Shriver on Nuclear War

“If ... countries start thinking that a nuclear attack is thinkable, the thought may father the deed.”
Sargent Shriver | Washington, DC | November 23, 1975

Our Quote of the Week cautions us about the worst-case scenario of war: a nuclear attack. As we continue to witness violent conflicts in Europe and the Middle East, may our actions support a path towards a more stable, peaceful future for all of us.

In 1975-76, Sargent Shriver made a bid for the presidency, running to become the Democratic candidate. As part of his campaign, he published a series of position papers, including Toward a Democratic Foreign Policy, from which this quote is taken. In the paper, Shriver presents a thorough assessment of the issues that a country as influential as the United States should consider when protecting its national interests, and hence, its people. Among the points that Shriver covers in the statement are:

  • that leading by instilling fear can only cause dysfunction;
  • that stressing our common existence is crucial when dealing with international issues;
  • that our contemporary challenges, which he lists as “world recession and inflation, food and fuel distribution, environmental decay and population growth” are rapidly evolving and affect the international community as a whole; and
  • that the United States must do better at safeguarding democracy.

In this context, he raises the risk that nuclear weapons pose when they are employed as deterrents or as any part of a “thinkable” arsenal of war.

By the time he ran for president, Sargent Shriver had worked for decades to ensure that people in the United States and around the world could lead more secure, peaceful lives. From his time leading the Peace Corps and the War on Poverty, and in his role as US Ambassador to France, his focus was on building stable environments in which people could thrive. Following his bid for president, he dedicated himself to the issue of nuclear disarmament, convening a group of leaders including Pete Scoville, long-time expert on weapons technology; Robert McNamara, former Johnson Defense Secretary and then-head of the World Bank; William Colby, former head of CIA; and Father Bryan Hehir, director of policy for the National Conference of Catholic Bishops, to discuss the threat posed by nuclear arms. Their collaboration resulted in their public support of a “No First Strike” policy, in which the United States would not be the first to deploy nuclear weapons in a conflict.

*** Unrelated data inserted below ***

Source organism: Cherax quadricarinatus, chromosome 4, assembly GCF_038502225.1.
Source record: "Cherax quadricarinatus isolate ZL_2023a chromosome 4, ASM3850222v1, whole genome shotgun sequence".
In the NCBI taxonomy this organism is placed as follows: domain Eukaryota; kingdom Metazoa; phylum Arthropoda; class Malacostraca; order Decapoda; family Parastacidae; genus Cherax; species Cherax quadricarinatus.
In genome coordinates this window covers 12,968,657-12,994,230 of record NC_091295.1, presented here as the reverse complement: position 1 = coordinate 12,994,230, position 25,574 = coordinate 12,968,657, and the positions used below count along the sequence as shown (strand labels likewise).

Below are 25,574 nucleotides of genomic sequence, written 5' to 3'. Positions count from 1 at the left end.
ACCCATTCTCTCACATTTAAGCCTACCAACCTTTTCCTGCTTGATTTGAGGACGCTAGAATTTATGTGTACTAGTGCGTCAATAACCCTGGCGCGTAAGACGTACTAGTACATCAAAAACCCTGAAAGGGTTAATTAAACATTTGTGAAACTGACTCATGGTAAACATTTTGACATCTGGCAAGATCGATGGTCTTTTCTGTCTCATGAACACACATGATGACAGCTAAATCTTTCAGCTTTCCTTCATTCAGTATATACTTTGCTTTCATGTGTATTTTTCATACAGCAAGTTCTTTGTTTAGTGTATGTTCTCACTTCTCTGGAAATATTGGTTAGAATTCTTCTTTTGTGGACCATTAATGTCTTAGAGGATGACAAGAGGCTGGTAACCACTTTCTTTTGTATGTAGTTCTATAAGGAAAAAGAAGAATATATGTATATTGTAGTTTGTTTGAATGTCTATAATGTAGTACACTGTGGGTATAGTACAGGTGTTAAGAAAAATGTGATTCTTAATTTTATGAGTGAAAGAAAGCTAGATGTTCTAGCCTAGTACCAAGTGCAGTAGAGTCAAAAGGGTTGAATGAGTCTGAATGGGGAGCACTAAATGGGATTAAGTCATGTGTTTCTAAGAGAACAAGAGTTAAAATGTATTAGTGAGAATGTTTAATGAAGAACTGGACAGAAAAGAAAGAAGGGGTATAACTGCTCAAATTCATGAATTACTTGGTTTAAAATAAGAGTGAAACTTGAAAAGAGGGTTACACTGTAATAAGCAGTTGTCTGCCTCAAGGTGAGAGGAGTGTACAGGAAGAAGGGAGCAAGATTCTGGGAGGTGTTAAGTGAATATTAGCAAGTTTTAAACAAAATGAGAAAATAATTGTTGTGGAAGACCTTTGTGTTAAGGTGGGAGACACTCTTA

Shriver’s interest in nuclear disarmament is evident in this week’s speech, and his words continue to ring true. We know all too well that violence begets violence. In this moment of heightened tensions and escalating violence, may we do all we can to discourage conflict and pursue peace.

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Peace requires the simple but powerful recognition that what we have in common as human beings is more important and crucial than what divides us.
Sargent Shriver
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